Breed-specific legislation not working for dog control says Prince George's top bylaw officer
City to draft new rules focused on responsible pet ownership for dog, cats and other animals
Prince George's top bylaw officer says rules automatically classifying pit bulls and other dog breeds as "dangerous" is ineffective and driving the animals underground.
"What they thought they were going to do ... didn't really work," said city bylaw manager Fred Critterden of a 2005 rule requiring owners of certain dog breeds to pay higher licensing fees and muzzle their pets in public.
He wants to follow the lead of other cities such as Calgary and draft new rules focused on good ownership and individual animals.
"It's making people responsible for their dogs no matter what," he said. "Deal with those behaviours and not just the breed."
Councillor Jillian Merrick was supportive of the change, calling the city's animal control bylaws "woefully inadequate."
Current rules 'woefully inadequate': councillor
She pointed out current rules don't limit the number of cats allowed in a single household, don't set limits on how long animals can be tied up outside and don't require business licences for dog or cat breeding — features common in other communities.
Councillor Brian Skakun supported an updated bylaw but said he still wants certain breeds classified as dangerous.
"I was here in 2005 when we came up with this bylaw and there was a need back then to muzzle pit bulls and there is a need today," he said.
He told the story of a "vicious" incident that occurred in the Ginter's off-leash dog park in 2014, when an elderly woman was attacked by an animal she identified as a pit bull.
"She said the dog ripped her apart like a rag doll," Skakun said.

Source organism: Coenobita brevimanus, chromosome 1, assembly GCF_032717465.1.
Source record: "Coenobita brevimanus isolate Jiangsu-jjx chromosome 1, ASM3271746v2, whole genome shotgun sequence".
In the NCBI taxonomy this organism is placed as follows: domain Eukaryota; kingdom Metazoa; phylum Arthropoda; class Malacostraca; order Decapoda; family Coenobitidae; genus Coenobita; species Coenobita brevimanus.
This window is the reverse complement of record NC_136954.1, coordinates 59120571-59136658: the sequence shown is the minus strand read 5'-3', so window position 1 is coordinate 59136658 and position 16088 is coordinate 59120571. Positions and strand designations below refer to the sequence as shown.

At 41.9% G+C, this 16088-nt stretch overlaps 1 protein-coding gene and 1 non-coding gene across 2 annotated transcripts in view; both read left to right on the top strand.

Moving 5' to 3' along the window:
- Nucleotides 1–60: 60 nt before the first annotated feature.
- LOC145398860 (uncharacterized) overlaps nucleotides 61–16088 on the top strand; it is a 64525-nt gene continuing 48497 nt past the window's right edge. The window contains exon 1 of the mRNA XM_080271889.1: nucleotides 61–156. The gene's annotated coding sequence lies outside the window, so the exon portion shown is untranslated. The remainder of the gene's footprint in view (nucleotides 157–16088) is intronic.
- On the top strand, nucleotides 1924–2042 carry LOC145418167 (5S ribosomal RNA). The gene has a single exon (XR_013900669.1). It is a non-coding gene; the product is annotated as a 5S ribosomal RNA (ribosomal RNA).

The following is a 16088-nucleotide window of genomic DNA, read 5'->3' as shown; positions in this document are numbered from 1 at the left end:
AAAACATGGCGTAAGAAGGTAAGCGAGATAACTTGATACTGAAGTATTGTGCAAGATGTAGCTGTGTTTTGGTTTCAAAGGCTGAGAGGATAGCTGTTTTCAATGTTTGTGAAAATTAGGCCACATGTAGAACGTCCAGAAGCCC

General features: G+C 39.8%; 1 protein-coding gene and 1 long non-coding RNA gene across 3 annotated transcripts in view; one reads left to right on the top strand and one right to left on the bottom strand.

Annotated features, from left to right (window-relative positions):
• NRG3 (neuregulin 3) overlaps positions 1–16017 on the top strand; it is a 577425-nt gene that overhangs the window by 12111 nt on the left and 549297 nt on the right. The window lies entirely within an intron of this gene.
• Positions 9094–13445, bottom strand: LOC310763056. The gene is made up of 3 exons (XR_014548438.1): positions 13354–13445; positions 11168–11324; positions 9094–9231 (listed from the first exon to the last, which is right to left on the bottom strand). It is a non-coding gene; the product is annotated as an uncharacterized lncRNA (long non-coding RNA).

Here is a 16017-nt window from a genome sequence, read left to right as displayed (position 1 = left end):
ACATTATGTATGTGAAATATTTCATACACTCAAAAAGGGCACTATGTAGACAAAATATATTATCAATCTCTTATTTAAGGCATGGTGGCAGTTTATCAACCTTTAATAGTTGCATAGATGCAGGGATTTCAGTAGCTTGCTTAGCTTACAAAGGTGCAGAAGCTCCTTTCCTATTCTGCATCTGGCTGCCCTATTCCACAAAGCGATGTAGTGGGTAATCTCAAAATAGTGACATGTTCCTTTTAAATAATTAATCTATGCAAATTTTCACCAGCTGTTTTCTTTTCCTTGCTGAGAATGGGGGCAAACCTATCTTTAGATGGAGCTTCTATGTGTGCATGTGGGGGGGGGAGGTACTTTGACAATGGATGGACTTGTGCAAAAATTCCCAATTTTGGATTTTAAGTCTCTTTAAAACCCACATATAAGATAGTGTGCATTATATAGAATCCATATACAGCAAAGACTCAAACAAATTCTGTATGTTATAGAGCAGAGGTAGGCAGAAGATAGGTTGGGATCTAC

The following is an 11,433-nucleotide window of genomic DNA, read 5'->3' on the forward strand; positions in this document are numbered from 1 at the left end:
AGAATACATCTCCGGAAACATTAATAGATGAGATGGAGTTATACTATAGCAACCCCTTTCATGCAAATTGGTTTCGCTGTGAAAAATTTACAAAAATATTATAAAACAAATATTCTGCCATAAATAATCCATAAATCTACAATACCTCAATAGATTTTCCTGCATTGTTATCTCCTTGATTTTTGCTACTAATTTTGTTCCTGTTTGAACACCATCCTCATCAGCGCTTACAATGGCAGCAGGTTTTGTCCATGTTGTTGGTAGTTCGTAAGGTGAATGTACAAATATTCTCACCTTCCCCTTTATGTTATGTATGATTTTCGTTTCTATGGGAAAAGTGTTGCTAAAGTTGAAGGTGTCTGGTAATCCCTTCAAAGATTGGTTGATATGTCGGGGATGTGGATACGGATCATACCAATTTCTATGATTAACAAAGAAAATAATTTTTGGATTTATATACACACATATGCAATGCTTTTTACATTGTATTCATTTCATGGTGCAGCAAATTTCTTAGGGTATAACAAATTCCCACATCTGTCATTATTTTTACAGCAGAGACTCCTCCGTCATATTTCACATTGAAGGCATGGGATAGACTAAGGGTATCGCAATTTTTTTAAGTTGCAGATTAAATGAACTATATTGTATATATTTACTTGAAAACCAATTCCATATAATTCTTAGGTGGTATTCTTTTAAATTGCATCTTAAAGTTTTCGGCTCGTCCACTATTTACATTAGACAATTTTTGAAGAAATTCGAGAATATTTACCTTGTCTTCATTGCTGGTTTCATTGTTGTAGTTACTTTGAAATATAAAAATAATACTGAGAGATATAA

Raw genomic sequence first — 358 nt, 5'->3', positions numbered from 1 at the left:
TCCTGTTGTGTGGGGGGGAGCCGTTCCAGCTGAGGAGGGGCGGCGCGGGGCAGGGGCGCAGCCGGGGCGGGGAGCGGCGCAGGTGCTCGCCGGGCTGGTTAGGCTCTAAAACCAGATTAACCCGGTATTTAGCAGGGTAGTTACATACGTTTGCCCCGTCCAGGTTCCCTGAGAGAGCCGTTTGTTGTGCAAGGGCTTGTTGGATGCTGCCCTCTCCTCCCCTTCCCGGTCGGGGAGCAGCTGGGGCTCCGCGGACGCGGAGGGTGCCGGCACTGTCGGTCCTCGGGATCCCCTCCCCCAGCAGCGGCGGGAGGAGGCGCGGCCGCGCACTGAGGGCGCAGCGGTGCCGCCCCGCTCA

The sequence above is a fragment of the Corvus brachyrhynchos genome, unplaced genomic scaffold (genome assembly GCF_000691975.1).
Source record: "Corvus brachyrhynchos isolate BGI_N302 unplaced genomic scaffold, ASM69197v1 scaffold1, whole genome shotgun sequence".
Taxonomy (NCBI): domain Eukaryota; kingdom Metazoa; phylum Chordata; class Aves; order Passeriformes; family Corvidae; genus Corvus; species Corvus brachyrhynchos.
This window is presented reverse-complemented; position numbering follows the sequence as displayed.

"If the dog had been muzzled and not been roaming free he would not have done the damage that he did to her. To go after the owners after a vicious attack is, I think, reactive and we need to be proactive."
Councillor Terri McConnachie said she doesn't want anyone to be attacked by a dog but argued targeting specific breeds is short-sighted.
"All dogs can bite. All dogs have teeth," she said.
Less than 1/4 of attacks involve restricted dogs
Critterden said the city does track bites and on average less then of a quarter of annual attacks come from restricted breeds, both before and after the bylaw was put in place.
He also said current bylaws make it harder for officials to investigate an incident after it occurs because people aren't registering their pets in order to avoid fees.
Unrestricted dogs cost $34 to register, if they are spayed or neutered and $77 if they aren't.
Restricted dog owners pay $129 for spayed or neutered pets and $324 for those that aren't.
"People are going to say 'maybe I'll take my chances and get a ticket for not licensing my dog rather than pay that high fee," Critterden said.
"We can't just search our system and say we need to know where all the pit bulls are because people are licensing them."
Breed-specific legislation is opposed by a number of organizations including the SPCA, which stopped providing dog control services for Montreal after it passed a pit bull ban.
The City of Fort St. John has been pushing for responsible ownership rules following a dog attack in December 2015.
There will be public consultations on what Prince George's new rules should look like.
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